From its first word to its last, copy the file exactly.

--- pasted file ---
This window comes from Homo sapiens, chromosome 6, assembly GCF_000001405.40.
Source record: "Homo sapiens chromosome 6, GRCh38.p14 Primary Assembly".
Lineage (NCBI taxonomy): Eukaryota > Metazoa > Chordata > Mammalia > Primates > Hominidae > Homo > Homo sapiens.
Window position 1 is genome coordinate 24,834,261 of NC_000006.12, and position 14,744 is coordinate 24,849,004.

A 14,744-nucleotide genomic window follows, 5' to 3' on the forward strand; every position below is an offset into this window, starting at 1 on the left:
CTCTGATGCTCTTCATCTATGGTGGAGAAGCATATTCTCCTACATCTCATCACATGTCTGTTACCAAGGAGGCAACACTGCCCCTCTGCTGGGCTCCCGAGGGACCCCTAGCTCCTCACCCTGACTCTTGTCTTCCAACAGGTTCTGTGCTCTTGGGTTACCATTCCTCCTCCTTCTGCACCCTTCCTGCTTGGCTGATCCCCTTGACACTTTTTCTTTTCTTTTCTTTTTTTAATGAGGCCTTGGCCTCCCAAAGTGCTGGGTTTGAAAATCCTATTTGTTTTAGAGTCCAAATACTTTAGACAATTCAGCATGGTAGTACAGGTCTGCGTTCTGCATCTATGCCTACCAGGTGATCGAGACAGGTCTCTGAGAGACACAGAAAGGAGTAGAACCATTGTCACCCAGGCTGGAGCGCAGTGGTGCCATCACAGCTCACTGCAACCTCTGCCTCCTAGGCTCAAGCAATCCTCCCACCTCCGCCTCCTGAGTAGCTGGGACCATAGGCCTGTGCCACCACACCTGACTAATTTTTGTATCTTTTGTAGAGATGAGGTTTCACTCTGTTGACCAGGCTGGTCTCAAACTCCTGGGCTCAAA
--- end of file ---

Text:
This window comes from Homo sapiens, chromosome 6, assembly GCF_000001405.40.
Source record: "Homo sapiens chromosome 6, GRCh38.p14 Primary Assembly".
Lineage (NCBI taxonomy): Eukaryota > Metazoa > Chordata > Mammalia > Primates > Hominidae > Homo > Homo sapiens.
Window position 1 is genome coordinate 24,834,261 of NC_000006.12, and position 14,744 is coordinate 24,849,004.

A 14,744-nucleotide genomic window follows, 5' to 3' on the forward strand; every position below is an offset into this window, starting at 1 on the left:
CTCTGATGCTCTTCATCTATGGTGGAGAAGCATATTCTCCTACATCTCATCACATGTCTGTTACCAAGGAGGCAACACTGCCCCTCTGCTGGGCTCCCGAGGGACCCCTAGCTCCTCACCCTGACTCTTGTCTTCCAACAGGTTCTGTGCTCTTGGGTTACCATTCCTCCTCCTTCTGCACCCTTCCTGCTTGGCTGATCCCCTTGACACTTTTTCTTTTCTTTTCTTTTTTTAATGAGGCCTTGGCCTCCCAAAGTGCTGGGTTTGAAAATCCTATTTGTTTTAGAGTCCAAATACTTTAGACAATTCAGCATGGTAGTACAGGTCTGCGTTCTGCATCTATGCCTACCAGGTGATCGAGACAGGTCTCTGAGAGACACAGAAAGGAGTAGAACCATTGTCACCCAGGCTGGAGCGCAGTGGTGCCATCACAGCTCACTGCAACCTCTGCCTCCTAGGCTCAAGCAATCCTCCCACCTCCGCCTCCTGAGTAGCTGGGACCATAGGCCTGTGCCACCACACCTGACTAATTTTTGTATCTTTTGTAGAGATGAGGTTTCACTCTGTTGACCAGGCTGGTCTCAAACTCCTGGGCTCAAA